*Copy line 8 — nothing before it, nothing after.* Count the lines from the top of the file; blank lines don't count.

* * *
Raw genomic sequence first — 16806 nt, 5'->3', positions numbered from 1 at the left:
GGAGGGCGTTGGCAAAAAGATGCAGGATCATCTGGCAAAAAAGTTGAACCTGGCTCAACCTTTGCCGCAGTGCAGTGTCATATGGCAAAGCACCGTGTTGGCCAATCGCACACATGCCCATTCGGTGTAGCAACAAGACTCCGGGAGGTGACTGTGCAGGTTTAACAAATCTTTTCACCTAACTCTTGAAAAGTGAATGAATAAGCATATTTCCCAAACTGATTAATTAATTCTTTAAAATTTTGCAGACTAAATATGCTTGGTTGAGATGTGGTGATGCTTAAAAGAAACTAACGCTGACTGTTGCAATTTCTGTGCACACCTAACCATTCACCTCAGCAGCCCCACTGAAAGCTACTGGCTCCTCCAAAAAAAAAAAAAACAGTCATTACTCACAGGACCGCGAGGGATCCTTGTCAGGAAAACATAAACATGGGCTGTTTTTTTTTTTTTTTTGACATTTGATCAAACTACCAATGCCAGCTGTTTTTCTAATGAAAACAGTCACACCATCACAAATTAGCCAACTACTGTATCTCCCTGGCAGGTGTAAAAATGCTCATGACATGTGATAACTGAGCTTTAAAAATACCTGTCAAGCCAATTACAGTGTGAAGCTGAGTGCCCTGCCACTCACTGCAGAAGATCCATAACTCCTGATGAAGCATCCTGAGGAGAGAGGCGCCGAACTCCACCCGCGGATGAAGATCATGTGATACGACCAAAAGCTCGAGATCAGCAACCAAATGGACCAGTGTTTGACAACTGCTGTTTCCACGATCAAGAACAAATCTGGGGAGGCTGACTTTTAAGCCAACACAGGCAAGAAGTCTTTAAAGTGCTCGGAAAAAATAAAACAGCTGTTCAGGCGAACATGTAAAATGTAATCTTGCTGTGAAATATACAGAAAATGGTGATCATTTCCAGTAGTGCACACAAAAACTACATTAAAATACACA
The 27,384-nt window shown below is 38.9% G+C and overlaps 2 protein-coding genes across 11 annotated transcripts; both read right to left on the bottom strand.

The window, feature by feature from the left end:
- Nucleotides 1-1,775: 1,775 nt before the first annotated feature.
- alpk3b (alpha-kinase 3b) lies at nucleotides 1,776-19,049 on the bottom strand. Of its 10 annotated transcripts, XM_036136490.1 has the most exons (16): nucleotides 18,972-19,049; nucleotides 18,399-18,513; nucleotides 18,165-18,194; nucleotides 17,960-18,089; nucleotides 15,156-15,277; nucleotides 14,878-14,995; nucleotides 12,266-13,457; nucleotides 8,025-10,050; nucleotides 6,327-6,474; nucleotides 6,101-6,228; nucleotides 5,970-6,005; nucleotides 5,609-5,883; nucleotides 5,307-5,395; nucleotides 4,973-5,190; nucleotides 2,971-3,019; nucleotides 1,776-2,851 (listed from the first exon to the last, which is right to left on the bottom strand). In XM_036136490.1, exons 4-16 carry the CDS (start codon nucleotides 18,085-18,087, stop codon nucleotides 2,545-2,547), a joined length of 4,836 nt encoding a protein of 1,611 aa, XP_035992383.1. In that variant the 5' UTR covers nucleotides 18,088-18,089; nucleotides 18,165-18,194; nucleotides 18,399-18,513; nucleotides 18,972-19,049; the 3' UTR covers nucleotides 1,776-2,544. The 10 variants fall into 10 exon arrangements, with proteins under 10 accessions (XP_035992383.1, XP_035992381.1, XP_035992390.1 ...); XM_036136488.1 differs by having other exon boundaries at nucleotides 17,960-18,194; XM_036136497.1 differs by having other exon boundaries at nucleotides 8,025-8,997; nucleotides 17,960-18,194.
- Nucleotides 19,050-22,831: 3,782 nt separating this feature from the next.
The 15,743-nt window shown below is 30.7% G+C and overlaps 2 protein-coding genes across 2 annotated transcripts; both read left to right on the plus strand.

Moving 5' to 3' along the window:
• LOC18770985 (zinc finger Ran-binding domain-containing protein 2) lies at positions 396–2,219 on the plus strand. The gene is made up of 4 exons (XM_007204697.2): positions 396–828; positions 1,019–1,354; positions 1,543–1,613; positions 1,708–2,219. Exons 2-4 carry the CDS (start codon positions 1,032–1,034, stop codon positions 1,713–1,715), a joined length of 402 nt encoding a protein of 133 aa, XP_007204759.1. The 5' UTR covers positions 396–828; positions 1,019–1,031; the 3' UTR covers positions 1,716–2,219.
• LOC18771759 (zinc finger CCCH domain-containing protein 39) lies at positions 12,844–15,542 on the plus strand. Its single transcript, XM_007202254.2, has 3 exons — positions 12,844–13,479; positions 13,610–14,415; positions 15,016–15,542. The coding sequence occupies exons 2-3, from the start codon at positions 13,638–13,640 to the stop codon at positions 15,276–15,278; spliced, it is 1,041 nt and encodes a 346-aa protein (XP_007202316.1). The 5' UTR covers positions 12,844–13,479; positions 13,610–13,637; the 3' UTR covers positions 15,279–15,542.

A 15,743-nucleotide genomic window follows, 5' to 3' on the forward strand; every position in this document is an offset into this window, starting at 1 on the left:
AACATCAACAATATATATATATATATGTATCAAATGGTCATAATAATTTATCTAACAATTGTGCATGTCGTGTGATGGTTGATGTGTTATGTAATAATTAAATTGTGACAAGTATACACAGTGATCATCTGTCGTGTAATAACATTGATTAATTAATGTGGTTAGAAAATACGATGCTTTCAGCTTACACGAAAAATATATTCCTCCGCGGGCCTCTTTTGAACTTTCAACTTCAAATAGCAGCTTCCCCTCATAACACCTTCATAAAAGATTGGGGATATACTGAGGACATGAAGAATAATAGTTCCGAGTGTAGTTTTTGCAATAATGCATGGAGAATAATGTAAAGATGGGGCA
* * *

The 15,743-nt window shown below is 30.7% G+C and overlaps 2 protein-coding genes across 2 annotated transcripts; both read left to right on the plus strand.